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The truth about will-preparation software


Even people who use software to create their own wills should meet with an estate-planning attorney, according to an article in the New York Times.

The author of the Times article used several programs to draft her will, and then she met with an attorney to discuss her drafts—and their errors and potential problems.

In the end, she found she still needed a lawyer to help her understand and “decode” some standard clauses and their consequences. She had problems defining “heirs” and dealing with tax issues, among other quandaries that a lawyer helped clear up.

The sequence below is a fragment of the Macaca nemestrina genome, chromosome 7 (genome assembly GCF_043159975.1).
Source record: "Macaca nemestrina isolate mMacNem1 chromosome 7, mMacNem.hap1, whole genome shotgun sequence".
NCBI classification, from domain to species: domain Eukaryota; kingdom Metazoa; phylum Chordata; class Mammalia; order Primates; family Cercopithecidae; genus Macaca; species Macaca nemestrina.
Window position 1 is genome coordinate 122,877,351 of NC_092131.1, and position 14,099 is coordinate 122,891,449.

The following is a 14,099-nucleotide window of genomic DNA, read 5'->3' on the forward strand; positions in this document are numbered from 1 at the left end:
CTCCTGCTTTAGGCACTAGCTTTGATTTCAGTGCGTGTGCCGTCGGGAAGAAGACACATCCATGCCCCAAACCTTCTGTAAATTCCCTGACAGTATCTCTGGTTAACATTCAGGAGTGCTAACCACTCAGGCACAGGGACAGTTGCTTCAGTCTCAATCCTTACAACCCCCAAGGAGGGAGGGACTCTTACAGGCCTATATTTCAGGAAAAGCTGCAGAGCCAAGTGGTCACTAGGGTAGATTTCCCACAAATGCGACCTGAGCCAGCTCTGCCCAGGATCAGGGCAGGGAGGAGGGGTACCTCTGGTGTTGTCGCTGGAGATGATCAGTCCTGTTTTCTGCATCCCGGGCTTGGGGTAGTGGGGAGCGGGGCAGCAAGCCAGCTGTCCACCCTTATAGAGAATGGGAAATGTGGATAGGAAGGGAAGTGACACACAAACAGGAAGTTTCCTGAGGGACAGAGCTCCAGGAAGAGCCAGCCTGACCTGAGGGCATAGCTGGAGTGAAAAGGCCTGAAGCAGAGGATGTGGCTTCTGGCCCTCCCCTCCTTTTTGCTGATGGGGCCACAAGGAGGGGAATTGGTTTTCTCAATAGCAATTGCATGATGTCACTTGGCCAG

Also, she learned that it’s very important to conduct the will-signing ceremony in a way that complies with state law. This is something a lawyer can ensure, and it’s absolutely vital to creating a valid will.

The writer also points out that “a computer program can’t ask you about your family relationships or tease out complex dynamics, like your daughter’s rocky marriage.”

A lawyer can have a personalized discussion with you to find out what you really want—and need—in your own, unique will.

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